Monday, January 29, 2007

More thoughts about drafts

Since I'm always curious to see how the other half lives, I checked out the American League CBS Sportsline draftwhich was held the day before the N.L. draft I participated in last Thursday.

One thing I like about drafts is that they give you a good idea of what the pecking order is going to look like in your auction come late March/early April. I'll talk more about that later. What I was most fascinated by was the 3rd pick overall in this draft.

Joe Mauer.

Joe Mauer. Not Vlad Guerrero or Carl Crawford or one of the 10 other hitters who had better Roto values last year than Mauer who were left on the table. But Joe Mauer.

Personally, I think Mauer is an extreme reach at #3. But he is an object lesson in the effect scarcity can have on a draft, versus the limited effect it has in an auction.

To think of it another way, let's say that Mauer was the third most expensive player in your start-up auction. That means he probably would be about a $38 player. Would you pay $38 for Joe Mauer?

Most likely not. Scarcity is offset by risk, and catchers run the greatest injury risk of any hitter on the diamond. Even Mike Piazza in his golden days seldom went past $35 in most serious non-inflation leagues due to the chance that he might get hurt and miss the season.

The other thing that happens in an auction is that the $38 you spend on Joe Mauer makes it more likely that you're: 1) taking a loss on a hitter and 2) keeping you from buying Crawford, Vlad, Vernon Wells or one of the outfielders who probably will earn more than Mauer.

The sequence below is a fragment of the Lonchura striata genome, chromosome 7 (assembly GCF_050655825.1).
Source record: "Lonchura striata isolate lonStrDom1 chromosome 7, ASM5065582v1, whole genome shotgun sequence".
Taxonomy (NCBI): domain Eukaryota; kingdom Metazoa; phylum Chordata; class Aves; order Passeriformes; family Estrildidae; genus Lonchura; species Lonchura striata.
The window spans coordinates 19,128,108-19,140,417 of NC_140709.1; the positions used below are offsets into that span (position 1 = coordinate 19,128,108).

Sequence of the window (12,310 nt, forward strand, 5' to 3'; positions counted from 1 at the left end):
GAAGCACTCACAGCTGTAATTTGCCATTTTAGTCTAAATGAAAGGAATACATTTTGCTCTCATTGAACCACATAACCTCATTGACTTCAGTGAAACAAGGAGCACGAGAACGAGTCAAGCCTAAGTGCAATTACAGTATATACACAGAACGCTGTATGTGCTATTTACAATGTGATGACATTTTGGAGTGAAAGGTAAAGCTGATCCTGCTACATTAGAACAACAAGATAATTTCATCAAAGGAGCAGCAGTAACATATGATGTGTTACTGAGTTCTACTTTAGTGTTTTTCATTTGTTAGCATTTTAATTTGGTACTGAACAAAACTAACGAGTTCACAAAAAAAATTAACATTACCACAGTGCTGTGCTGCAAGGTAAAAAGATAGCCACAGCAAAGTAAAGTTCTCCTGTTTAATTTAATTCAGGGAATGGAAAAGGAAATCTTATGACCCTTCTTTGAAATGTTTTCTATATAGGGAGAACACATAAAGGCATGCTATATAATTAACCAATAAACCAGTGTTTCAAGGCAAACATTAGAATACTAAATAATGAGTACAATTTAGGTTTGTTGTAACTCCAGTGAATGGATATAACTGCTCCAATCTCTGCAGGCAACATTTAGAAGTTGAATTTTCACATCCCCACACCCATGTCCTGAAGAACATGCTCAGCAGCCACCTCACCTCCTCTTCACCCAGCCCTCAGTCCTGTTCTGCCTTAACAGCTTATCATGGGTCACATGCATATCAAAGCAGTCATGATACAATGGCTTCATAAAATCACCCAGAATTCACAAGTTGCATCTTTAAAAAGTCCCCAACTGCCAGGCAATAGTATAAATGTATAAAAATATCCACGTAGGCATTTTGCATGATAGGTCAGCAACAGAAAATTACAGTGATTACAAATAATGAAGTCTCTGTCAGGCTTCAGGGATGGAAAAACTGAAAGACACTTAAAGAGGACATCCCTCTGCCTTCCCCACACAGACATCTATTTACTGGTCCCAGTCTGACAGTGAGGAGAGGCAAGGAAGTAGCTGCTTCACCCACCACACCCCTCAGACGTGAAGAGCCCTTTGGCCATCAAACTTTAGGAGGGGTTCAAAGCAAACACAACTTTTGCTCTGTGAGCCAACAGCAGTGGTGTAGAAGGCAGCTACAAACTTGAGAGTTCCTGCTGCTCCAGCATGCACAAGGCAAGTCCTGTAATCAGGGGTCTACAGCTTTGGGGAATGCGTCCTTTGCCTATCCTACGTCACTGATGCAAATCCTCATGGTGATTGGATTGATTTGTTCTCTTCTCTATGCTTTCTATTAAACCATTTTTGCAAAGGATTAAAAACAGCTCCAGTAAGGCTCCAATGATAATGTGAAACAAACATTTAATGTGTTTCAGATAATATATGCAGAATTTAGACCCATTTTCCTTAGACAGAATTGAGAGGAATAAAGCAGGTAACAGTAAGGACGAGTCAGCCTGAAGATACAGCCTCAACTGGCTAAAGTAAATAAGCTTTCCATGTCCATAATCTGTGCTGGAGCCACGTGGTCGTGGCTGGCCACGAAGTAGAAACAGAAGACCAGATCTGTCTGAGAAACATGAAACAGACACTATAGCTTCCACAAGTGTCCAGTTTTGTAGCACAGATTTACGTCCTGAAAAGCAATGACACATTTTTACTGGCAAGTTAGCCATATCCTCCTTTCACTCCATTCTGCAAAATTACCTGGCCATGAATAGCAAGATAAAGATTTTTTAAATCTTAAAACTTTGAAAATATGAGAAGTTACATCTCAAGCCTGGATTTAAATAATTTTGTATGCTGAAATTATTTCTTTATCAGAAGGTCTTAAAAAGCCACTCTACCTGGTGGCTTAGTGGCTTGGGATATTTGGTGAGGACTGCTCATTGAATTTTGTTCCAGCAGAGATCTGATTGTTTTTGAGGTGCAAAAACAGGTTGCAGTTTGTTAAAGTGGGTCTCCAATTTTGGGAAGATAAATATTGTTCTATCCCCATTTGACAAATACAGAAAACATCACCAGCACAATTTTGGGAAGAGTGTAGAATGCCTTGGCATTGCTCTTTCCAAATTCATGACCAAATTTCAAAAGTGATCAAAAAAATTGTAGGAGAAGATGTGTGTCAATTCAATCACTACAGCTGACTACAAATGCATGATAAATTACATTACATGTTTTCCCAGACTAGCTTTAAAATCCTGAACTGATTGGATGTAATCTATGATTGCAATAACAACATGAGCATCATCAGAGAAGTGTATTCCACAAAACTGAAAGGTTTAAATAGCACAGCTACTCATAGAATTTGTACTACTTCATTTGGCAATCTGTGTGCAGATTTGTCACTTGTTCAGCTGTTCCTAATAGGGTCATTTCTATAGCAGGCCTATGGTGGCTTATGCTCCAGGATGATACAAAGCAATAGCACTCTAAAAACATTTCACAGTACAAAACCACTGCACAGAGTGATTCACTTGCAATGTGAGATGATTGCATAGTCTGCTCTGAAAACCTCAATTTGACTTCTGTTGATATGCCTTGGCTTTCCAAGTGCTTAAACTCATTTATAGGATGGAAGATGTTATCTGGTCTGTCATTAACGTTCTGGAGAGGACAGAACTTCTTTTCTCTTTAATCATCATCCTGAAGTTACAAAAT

It's clearer when you're putting down auction dollars what will happen if you overspend on a position. You're in the hole, and even a savvy endgame pickup at DH or your last OF spot won't save you. Whereas in a draft the snake might still have a few decent OF left when it comes back to you.

Even a draft has its limitations, though. The team that drafted Mauer,, has an OF of J.D. Drew, Casey Blake, Wily Mo Pena, Marcus Thames and Billy Butler. Given the available talent in American League outfields, I don't have to look at the rest of this team's roster to guess that he's most likely going to fall short on offense, unless Butler comes through in a big way.

1 comment:

Toz said...

Mike and I keep dancing on the fringe of a discussion regarding position scarcity drafting, but we haven't quite gotten there yet.

Mike makes an excellent point here with regard to Joe Mauer. While position scarcity drafting is really a good component of a draft auction (Mauer aside - Mike was pretty kind in saying it is a reach), it really becomes a fine art in auction drafting.

During the auction, there are so many things going on that I cannot stress enough the importance of preparation. You simply cannot sit at the draft and rank players, create bid values, etc. I learned this lesson the hard way in my early years.

Nevertheless, I find it helpful to find what Mike would call the "dropoffs" in each category (except at catcher, but I'll explain that in another post). I literally draw lines on my draft sheets reflecting the dropoff demarcations at each position (outfield gets a few, most other positions have two lines at the most).

See my next blog regarding draft preparation, since we are beginning to get close to that time of the year.